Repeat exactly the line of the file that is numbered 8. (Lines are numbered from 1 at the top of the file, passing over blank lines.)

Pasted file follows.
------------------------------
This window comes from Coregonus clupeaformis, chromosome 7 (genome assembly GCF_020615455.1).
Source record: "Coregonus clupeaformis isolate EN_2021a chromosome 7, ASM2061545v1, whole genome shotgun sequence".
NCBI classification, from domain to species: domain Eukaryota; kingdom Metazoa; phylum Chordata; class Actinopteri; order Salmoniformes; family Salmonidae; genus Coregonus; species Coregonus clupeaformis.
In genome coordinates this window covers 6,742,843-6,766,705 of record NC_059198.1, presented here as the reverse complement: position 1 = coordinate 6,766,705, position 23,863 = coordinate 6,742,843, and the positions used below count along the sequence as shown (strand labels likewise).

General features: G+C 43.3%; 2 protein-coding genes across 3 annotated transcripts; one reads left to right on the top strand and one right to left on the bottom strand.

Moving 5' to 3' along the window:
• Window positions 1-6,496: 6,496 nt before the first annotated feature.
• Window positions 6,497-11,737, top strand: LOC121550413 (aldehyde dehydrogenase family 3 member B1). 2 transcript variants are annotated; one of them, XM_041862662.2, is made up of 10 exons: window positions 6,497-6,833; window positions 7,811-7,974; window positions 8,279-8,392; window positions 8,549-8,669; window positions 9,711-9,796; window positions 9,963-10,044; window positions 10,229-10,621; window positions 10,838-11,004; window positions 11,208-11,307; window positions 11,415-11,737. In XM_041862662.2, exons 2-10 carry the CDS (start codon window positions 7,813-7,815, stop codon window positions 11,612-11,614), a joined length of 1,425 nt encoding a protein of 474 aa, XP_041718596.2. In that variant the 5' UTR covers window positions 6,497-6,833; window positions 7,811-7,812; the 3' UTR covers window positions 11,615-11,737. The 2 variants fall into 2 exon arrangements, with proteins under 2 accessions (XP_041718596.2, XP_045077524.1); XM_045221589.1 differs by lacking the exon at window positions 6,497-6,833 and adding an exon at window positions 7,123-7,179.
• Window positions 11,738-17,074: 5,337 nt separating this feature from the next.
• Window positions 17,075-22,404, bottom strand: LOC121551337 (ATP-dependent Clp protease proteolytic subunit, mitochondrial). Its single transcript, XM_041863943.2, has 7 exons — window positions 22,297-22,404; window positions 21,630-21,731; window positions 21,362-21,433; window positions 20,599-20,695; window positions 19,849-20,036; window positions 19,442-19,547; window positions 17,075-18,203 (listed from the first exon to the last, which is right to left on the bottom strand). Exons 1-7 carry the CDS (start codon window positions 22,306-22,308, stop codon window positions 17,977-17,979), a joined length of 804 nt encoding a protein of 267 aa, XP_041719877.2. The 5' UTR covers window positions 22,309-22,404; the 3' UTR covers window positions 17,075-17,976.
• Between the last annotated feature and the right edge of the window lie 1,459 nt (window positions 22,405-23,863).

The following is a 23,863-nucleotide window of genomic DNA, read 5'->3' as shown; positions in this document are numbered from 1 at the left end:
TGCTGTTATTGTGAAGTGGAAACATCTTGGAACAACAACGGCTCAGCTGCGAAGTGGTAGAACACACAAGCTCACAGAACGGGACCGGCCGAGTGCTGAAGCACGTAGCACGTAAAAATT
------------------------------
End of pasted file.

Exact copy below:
• Window positions 6,497-11,737, top strand: LOC121550413 (aldehyde dehydrogenase family 3 member B1). 2 transcript variants are annotated; one of them, XM_041862662.2, is made up of 10 exons: window positions 6,497-6,833; window positions 7,811-7,974; window positions 8,279-8,392; window positions 8,549-8,669; window positions 9,711-9,796; window positions 9,963-10,044; window positions 10,229-10,621; window positions 10,838-11,004; window positions 11,208-11,307; window positions 11,415-11,737. In XM_041862662.2, exons 2-10 carry the CDS (start codon window positions 7,813-7,815, stop codon window positions 11,612-11,614), a joined length of 1,425 nt encoding a protein of 474 aa, XP_041718596.2. In that variant the 5' UTR covers window positions 6,497-6,833; window positions 7,811-7,812; the 3' UTR covers window positions 11,615-11,737. The 2 variants fall into 2 exon arrangements, with proteins under 2 accessions (XP_041718596.2, XP_045077524.1); XM_045221589.1 differs by lacking the exon at window positions 6,497-6,833 and adding an exon at window positions 7,123-7,179.